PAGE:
Swift code format explained

SWIFT Code Explained

1. What is a swift code?

swift code (or BIC code) is a unique alpha-numeric (letters & digits) code used to identify the bank, branch & country a bank or financial account is registered in. When transferring money internationally, you will need your recipient’s swift code so that money goes to the right account.

2. Why are swift codes important?

Swift codes (BIC codes) are important to make sure money is transferred to the correct bank/financial account. Swift codes are used when transferring money & information between banks & financial institutions globally, especially for international financial transactions such as wire transfers. 

3. What does a swift code look like?

Swift codes (BIC codes) are made up of 8 – 11 characters. The first 8 characters refer to the head office/HQ of a bank/financial institution. The total 11 characters refer to the specific branch office.

4. SWIFT Code Format

Swift code format explained
Image of swift code format

BBBB – First 4 characters = Bank Code (letters only)

AA – Next 2 characters = Country Code 

NN – Next 2 characters = Location/City Code

KKK – Final 3 characters = Branch code (letters or digits) “XXX” refers to the head office. 

Adding the branch code is optional. Branch codes can be used to identify branches, departments, or services of the same business or company.

Swift code (BIC code) examples:

  • BBVA Spain (Primary Office) – BBVAESMMXXX
    • BBVA BBVA (Bank code)
    • ES Spain (Country code)
    • MM Madrid (Location/City Code)
    • XXX – Head office (Branch Code)
  • BNP Paribas Arbitrage (London Office) – BNABFRPPLON

5. What is the difference between a SWIFT code and a BIC code?

Swift codes and BIC codes are the same. They can be used interchangeably. They are used to identify financial institutions and banks internationally.

6. What is a BIC code?

A BIC code or Business Identifier Code is a unique combination of letters and numbers used for routing business transactions and identifying business parties (banks & other financial institutions). We commonly use BIC codes to conveniently transfer money between these financial institutions globally. BIC codes and SWIFT codes are the same and can be used interchangeably. The format of a BIC code is the same as a SWIFT code.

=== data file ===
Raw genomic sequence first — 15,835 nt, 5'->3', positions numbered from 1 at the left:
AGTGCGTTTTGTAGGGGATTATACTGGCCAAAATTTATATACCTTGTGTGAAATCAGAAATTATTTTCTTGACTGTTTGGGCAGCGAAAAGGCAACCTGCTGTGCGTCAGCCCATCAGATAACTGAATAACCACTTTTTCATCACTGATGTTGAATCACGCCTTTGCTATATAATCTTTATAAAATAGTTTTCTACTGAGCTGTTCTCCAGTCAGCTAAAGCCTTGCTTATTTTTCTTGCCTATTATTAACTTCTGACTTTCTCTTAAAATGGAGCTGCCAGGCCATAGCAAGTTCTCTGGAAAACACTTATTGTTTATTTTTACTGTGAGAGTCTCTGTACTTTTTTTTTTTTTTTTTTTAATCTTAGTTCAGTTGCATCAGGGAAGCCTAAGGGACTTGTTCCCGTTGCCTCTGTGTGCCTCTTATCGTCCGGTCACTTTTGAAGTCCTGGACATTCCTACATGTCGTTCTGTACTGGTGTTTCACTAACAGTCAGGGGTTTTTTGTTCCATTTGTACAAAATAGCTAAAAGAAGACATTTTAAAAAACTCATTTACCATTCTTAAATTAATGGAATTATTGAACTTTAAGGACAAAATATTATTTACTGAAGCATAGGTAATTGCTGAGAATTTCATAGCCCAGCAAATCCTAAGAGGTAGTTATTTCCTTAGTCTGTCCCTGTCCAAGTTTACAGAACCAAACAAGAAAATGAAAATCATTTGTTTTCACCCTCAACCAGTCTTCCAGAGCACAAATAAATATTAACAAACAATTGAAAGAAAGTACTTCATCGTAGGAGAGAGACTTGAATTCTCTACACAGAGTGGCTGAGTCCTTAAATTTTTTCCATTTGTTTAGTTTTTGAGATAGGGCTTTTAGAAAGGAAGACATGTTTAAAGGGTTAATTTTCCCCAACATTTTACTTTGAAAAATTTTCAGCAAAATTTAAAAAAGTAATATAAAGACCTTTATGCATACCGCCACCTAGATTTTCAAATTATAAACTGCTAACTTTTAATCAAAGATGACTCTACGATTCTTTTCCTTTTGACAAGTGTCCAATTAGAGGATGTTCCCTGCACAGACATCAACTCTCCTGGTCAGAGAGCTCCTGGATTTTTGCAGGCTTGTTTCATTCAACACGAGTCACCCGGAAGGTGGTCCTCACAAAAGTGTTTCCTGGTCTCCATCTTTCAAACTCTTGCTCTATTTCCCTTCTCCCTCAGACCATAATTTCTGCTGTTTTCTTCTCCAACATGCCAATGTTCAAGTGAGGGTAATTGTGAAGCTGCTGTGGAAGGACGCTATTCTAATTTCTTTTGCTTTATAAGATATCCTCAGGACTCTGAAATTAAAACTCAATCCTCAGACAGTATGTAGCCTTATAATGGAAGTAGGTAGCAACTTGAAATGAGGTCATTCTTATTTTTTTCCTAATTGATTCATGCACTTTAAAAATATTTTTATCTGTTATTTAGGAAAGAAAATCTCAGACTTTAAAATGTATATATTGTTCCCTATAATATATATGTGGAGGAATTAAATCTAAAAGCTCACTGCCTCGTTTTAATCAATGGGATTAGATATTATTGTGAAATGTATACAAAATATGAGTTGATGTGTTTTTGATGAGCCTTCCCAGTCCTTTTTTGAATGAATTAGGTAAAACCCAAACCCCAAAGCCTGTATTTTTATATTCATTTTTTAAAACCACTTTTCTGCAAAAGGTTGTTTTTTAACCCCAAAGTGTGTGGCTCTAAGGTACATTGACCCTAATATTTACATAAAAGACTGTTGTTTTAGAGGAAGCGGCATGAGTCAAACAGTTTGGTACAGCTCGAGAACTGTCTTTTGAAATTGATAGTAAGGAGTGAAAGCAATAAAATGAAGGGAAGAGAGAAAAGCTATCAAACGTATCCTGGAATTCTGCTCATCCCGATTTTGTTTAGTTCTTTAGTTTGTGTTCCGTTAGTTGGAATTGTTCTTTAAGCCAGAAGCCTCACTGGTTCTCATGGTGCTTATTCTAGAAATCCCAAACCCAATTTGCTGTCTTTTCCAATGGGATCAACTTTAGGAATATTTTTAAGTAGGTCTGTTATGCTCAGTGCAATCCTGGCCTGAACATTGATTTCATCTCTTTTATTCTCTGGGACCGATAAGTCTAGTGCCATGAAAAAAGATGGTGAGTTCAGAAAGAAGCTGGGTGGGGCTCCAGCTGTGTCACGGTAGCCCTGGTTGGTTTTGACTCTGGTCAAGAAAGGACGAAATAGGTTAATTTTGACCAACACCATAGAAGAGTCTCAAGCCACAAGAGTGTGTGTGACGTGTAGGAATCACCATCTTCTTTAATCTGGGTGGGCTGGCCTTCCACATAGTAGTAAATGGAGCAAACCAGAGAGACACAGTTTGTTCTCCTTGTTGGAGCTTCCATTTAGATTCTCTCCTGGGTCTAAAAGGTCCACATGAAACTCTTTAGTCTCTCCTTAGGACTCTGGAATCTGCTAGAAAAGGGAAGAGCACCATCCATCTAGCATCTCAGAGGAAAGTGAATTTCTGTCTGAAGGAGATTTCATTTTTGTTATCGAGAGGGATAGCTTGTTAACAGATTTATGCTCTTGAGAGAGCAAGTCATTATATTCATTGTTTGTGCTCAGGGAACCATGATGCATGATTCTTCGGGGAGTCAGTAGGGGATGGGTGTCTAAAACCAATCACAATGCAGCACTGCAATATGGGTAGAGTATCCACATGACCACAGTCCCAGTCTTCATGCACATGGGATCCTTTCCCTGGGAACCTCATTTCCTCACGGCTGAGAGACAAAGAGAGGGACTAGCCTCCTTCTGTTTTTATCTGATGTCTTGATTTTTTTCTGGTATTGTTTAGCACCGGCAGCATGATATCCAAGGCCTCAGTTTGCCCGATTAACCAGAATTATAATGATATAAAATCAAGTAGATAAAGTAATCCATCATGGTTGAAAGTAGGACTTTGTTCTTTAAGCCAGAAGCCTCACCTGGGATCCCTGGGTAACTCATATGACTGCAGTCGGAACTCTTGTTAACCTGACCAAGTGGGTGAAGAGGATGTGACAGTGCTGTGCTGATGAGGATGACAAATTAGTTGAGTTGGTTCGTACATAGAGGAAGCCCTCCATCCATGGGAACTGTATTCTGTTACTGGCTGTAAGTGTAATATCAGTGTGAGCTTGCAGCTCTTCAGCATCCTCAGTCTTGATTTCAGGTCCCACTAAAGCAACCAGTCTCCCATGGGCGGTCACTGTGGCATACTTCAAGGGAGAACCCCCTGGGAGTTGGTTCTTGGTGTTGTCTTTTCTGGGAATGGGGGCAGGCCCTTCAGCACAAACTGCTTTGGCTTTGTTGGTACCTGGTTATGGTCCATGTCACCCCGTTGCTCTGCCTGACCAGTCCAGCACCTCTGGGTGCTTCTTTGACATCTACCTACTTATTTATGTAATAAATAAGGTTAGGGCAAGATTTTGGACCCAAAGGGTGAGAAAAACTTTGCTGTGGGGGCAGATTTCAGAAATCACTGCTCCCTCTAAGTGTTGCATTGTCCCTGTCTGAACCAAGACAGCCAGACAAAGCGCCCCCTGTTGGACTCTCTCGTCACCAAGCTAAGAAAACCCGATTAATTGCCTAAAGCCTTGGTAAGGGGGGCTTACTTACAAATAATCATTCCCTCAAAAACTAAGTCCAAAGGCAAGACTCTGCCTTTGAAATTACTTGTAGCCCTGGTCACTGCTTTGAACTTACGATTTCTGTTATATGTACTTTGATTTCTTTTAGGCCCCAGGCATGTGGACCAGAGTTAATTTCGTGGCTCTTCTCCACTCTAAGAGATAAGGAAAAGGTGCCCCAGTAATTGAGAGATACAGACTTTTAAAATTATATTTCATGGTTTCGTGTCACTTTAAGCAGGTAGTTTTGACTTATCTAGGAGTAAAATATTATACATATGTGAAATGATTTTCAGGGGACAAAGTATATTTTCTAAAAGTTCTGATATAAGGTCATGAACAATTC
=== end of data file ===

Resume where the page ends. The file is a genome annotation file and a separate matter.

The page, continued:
7. What does SWIFT code stand for?

The “SWIFT” in Swift code stands for Society for Worldwide Interbank Financial Telecommunication. This cooperative provides the network that enables financial institutions worldwide to receive and send information about financial transactions in a secure, standardized and reliable environment.

8. Is an IBAN number the same as a SWIFT code?

NO, an IBAN number is different from a swift code. IBAN stands for International Bank Account Number.

A swift code is used to identify a bank and branch. An IBAN is used to identify a specific bank account within a bank and branch. Both codes are crucial for seamless transfer of money internationally. 

9. What is an IBAN number?

An IBAN number is an International Bank Account Number which facilities the automation of international payment transaction processing. Every country has a different format for their national IBAN format unlike SWIFT codes that are standardized globally. 

10. How do I find my swift code?

  1. Check your bank statement for an 8 – 11 character (number & letters/letters only) code that looks like this AAAAUSNY or AAAAUSNYXXX
  2. Contact your bank through mail, phone or online banking to find your swift code.
  3. You can use our directory, select your country, and search for the bank you are looking for.
  4. Visit bank website and search for swift code or check FAQs.
  5. Since you may be sending money abroad, you should ask the recipient for their bank’s swift code.

11. Do all branches have the same swift code?

No, many branches of major banks and financial institutions have different swift codes. Also, not all branches of banks in every country are connected to the SWIFT network. It is common practice to use a head office SWIFT/BIC code for international transfers. 

When the transfer has been received by the primary office, the money will be sent to the receiving branch office.

Note: All head office SWIFT/BIC codes end in “XXX

12. What happens if you transfer money with a wrong or incorrect SWIFT code?

  1. Your bank will debit your account.
  2. The funds will be routed to the “incorrect” SWIFT code.
    • If the SWIFT code doesn’t exist, the transfer will be reversed and your bank will credit your account.
    • If the SWIFT code exists,
      1. Receiving bank will receive the transfer notification.
      2. Receiving bank will notice they do not have the corresponding IBAN number (you filled this to process transfer) among their accounts.
      3. Receiving bank will notify your bank that the payment cannot be processed.
      4. Your bank will reserve the transaction and credit your account.
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